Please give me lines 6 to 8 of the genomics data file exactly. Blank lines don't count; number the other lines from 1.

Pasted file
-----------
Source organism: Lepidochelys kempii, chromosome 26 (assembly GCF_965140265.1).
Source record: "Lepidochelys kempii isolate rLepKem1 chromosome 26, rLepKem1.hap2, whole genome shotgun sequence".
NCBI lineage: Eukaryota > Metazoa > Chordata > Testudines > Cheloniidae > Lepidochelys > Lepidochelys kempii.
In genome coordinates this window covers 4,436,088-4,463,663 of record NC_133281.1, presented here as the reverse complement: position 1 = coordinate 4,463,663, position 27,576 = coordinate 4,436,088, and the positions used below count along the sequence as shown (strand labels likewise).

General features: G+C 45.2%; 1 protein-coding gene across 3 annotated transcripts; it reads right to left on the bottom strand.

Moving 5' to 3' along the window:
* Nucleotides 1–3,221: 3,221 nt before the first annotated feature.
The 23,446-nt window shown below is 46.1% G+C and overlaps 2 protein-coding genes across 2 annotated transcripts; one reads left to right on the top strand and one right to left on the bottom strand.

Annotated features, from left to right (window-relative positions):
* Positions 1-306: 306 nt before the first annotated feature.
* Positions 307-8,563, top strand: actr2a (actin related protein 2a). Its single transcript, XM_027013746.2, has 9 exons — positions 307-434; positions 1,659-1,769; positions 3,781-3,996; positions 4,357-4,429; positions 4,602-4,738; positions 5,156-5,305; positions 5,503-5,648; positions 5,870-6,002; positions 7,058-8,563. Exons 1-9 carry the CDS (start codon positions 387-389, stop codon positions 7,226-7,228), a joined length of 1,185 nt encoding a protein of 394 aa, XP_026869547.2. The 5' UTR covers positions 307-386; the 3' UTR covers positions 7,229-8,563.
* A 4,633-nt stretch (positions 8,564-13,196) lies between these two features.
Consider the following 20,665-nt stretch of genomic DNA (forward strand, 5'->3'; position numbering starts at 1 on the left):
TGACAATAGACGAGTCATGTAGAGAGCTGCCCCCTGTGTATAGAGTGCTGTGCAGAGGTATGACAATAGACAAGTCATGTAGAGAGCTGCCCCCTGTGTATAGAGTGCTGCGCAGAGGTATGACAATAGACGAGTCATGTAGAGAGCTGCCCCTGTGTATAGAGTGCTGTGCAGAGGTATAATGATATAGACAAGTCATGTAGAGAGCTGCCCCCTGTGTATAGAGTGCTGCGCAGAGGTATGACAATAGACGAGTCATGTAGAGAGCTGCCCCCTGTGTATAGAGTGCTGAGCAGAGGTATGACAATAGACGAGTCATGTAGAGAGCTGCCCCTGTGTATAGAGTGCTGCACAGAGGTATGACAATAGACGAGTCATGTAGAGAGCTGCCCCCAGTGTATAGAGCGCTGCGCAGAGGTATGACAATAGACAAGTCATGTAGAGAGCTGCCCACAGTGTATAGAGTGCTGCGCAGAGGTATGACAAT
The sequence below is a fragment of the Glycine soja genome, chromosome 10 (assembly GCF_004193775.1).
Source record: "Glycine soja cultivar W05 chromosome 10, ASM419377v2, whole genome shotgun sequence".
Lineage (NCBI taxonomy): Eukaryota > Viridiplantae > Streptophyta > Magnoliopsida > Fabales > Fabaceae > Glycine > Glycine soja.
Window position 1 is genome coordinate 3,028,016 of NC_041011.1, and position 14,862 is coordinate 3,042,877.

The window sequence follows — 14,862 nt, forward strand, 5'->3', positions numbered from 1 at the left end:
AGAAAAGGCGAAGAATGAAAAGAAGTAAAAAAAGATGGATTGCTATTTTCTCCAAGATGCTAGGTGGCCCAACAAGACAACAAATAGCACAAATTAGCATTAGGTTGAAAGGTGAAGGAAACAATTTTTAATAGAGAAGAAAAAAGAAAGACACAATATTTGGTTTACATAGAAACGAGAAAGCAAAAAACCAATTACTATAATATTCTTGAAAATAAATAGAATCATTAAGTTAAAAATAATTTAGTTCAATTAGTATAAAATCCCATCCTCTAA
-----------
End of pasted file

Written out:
Moving 5' to 3' along the window:
* Nucleotides 1–3,221: 3,221 nt before the first annotated feature.
The 23,446-nt window shown below is 46.1% G+C and overlaps 2 protein-coding genes across 2 annotated transcripts; one reads left to right on the top strand and one right to left on the bottom strand.